Marvel’s issues with villains has been well-documented throughout the lifespan of the Marvel Cinematic Universe (MCU). It’s something both the studio and fans are aware of ever since Loki set the bar impossibly high in the first standalone Thor movie. Each villain since then has fallen flat for a variety of reasons. Iron Man has mostly gone up against other people building evil versions of his suits. The iconic Red Skull in the first Captain America was killed off after just the one movie. Go down the list film-by-film and it leads to one conclusion: The MCU has a villain problem. Soon though, that may come to an end.
An interview with the writers for the Infinity War saga sheds some interesting light on the franchise’s villain situation. “The early phases were all origin stories. It tends to create a similar villain,” Steve McFeely told JoBlo, going on to note, “I’m sensitive to the problem. I get it.” But as the MCU progresses out of origin stories, so too do the bad guys. Infinity War will show us a big bad that’s been around since the very beginning of the saga, bringing in Thanos in full force, a character whose motivations run far deeper than any other villain we’ve seen so far.
Thanos | Marvel Comics
“Legitimately we are fascinated by Thanos,” admits Infinity War co-writer Christopher Markus. And as well he should be, since the Mad Titan’s comic book persona is insane. The source material tells us of Thanos, an alien born on one of Saturn’s moons. Developing a fascination with nihilism and death, he falls in love with the physical embodiment of mortality, Mistress Death herself. He then attempts to impress her by murdering his whole family, and then by nuking his entire race into oblivion. And all of this? It happens before any of the Infinity Gauntlet comics even enter into the equation.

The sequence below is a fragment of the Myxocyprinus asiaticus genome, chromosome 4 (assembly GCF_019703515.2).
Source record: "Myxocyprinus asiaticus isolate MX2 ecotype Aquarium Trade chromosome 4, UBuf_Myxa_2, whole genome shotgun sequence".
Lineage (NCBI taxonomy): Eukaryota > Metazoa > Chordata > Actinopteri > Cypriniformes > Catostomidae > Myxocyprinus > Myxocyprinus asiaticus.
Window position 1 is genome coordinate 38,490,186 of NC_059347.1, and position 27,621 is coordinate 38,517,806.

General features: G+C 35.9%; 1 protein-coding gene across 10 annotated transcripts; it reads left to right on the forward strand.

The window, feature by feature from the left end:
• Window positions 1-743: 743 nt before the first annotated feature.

Once that series kicks into gear, things only get weirder for Thanos. He quickly gathers all six Infinity Gems together, mounts them in a gauntlet, and immediately takes control over reality itself. With a snap of his fingers, he destroys half of the sentient life in the universe and is basically an omnipotent god. He’s only defeated in the end when he exits his corporeal form to become one with the universe, leaving the gauntlet in the hands of Nebula (played in the MCU by Karen Gillan in Guardians of the Galaxy). She undoes all the havoc wrought by the Mad Titan, restoring the universe to its proper state.
Needless to say, that’s probably not what the two-part Infinity War films will do. McFeely and Markus have a difficult task ahead of them, with the goal of taking that crazy-ass comic story and turning it into something that won’t look more like a Terrence Malick think-piece than a superhero movie. In the end, it all revolves around how Thanos is portrayed. He needs to be imposing, but we also need to understand who he is and where he comes from. He can’t be entirely omnipotent, but he also needs to pose a serious threat to our team of heroes. Pack on the fact that a majority of the MCU’s villains are replaceable, one-dimensional characters, and there’s a lot at stake here.
Of course, McFeely and Markus are no strangers to the MCU. The duo has been responsible for penning the screenplays for all three Captain America movies, as well as Thor 2: The Dark World, and various episodes of Agent Carter on ABC. Some of those aforementioned villain problems can be attributed to the films they’ve written, but at the same time, it’s also an issue they’re focused on fixing.
Civil War was a solid first step toward that, and soon, Thanos will enter the fray with the potential to be the most compelling villain the franchise has ever seen.
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